Nobody likes to take call

It’s one thing to get up, get ready for work, commute, see a full patient panel, and call it a day. It is quite another to take call on top of that. With call your workday is not over. You may get patient calls during dinner, or a concerned ER provider waking you up at 1 am to discuss a patient. You may even have to go into the ER to see that patient and assist in a potential surgery. None of this sounds fun after a full day (well maybe interesting, but certainly tiring!), but it is the reality of being on call.

Now, call will vary. You may not have to be on call that often: maybe a day or two a week. You also may only take patient calls versus having to take calls from the ER or actually go in to evaluate patients. Certain specialties will require more call than others and have different expectations. This will also depend on your supervising physician and experience. With most surgical subspecialties, this will be a regular part of your life. With primary care, you will likely just be taking calls from patients. With shift work, you probably won’t be taking any call.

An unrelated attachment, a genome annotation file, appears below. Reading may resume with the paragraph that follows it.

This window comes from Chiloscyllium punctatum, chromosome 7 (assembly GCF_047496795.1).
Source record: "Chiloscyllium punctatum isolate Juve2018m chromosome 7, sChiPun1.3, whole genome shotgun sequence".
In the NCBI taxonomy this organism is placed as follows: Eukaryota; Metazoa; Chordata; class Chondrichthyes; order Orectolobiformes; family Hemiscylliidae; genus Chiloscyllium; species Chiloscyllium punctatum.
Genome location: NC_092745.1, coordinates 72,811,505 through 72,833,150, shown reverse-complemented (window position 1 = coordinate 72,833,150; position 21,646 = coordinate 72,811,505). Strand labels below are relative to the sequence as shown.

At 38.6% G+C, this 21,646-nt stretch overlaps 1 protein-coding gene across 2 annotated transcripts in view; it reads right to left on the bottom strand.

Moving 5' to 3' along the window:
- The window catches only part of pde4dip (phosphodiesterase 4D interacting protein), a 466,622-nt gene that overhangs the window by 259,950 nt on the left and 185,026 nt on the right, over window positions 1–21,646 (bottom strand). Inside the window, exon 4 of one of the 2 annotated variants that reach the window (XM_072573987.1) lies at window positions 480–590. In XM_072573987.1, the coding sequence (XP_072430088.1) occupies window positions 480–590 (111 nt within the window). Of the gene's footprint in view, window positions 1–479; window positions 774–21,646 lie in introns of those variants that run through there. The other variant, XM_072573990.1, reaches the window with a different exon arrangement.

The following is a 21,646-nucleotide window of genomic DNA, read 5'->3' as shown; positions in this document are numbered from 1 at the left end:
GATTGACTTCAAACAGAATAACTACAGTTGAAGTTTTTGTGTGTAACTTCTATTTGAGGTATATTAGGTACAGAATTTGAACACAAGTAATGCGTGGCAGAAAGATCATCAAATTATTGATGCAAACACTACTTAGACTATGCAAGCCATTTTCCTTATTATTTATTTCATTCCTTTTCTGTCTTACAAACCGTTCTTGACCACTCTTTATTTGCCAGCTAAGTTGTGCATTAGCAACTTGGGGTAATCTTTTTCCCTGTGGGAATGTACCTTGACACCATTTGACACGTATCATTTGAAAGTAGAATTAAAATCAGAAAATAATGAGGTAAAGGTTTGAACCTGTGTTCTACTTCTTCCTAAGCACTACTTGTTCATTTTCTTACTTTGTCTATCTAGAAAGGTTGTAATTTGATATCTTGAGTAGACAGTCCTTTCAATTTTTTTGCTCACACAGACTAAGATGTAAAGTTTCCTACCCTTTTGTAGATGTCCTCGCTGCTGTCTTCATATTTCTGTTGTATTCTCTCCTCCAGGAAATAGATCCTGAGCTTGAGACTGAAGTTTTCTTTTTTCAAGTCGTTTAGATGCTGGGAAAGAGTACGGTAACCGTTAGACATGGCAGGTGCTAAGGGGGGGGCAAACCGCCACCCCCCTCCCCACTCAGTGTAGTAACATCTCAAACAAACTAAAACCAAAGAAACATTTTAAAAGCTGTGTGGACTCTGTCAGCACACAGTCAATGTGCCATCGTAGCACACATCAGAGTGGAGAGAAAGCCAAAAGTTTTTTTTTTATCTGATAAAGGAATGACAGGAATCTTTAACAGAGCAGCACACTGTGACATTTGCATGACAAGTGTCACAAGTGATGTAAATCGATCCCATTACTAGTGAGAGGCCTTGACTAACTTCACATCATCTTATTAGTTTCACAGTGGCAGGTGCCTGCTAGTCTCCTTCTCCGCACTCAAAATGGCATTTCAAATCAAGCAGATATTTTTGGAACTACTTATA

Are you getting paid for being on call? This may be built into your contract, or you may be compensated based on the number of hours you are on call, if you get called in, etc. Make sure you have a good understanding of your contract. You do not want to be taken advantage of and end up working 60 hours with another 20 on call. Read the fine print!

You have to decide on the sacrifices you are willing to make and the life you want. For me, a day of work is enough. Nights are for undisturbed sleeping.

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